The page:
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Tips for a purr-fectly safe howl-iday for your pets

We know. The holidays look a bit different this year. Usually, they’re a time to eat, drink and be merry with the ones you love. But, for many of us, the celebrations may involve a Zoom call, be smaller or even be socially distanced. But, no matter how you spend the days when pets are involved in the festivities, we need to ensure their safety.

So, grab some merry, and let’s share some ways to keep your pets safe and happy this holiday season.

Do you see what I see

When you’re decking the halls, be sure to keep these tips in mind:

  • Pick up ornament hooks, tinsel and ribbons and store them out of your pet’s reach.
  • Keep lit candles out of your pet’s reach. Put them high on a mantle or a sturdy table so they can’t be knocked over.
  • Display popular holiday plants and flowers, particularly mistletoe berries, poinsettias and holly, in places your pet can’t access.  Some are poisonous to pets.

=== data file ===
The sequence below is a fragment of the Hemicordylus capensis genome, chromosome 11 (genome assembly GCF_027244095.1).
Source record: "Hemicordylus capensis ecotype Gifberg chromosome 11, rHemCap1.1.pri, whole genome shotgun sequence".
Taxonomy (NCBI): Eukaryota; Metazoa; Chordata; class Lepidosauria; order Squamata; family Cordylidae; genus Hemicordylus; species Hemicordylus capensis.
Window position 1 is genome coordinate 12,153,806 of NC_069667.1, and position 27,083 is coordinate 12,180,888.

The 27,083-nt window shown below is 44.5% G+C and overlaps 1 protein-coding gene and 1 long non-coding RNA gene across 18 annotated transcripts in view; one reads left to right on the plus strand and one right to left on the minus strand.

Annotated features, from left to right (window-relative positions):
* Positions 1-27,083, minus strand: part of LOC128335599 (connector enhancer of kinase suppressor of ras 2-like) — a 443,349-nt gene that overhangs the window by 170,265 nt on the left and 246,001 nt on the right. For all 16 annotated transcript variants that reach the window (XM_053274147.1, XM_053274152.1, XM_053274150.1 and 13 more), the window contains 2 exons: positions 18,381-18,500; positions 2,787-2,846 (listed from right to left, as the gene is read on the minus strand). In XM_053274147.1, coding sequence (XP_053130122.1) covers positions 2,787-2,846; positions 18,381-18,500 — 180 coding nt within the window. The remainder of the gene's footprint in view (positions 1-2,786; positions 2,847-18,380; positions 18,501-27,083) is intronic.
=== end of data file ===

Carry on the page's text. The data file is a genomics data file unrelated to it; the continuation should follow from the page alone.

O Christmas tree

If you have a Christmas tree, remember to:

  • Watch for gifts under the tree that might contain hazardous food items—especially chocolate.
  • Make sure to keep the water stand covered. Did you know that stagnant tree water is a breeding ground for bacteria that can make your pet sick if consumed? Now, you do.
  • Decorate the lower part of your Christmas tree with non-breakable plastic or wooden ornaments to prevent unfortunate tail wag and playtime accidents.

Jingle bell rock

Even if hellos and goodbyes are fewer this year, be sure to:

  • Make sure your pets are wearing a collar and that their tags and microchip ID are up to date in case they manage to squeeze out the door.
  • Keep your pet in a safe, quiet room if they get nervous around strangers or just need a break from the festivities.

It’s a marshmallow world

If you are fixing a feast for the holidays, remember these guidelines:

  • Give your pet appropriate pet food instead of table scraps.
  • Let guests know that your pet should only be given appropriate treats.
  • Keep holiday food—especially chocolate, grapes, raisins and onions—away from your pets. (They can lead to illness and potentially be fatal.)
  • Contact your veterinarian immediately if your pet ingests something suspicious or shows signs of illness.

We hope our tips help you enjoy a safe and happy close to 2020—no matter how your holidays look.

If you’re considering adding a furry friend to your family, we can assure you that if you bring home one of our adoptable pets, they will be forever thankful. Visit ddfl.org/adopt today. But, remember not to give a pet as a gift!  Learn why today.

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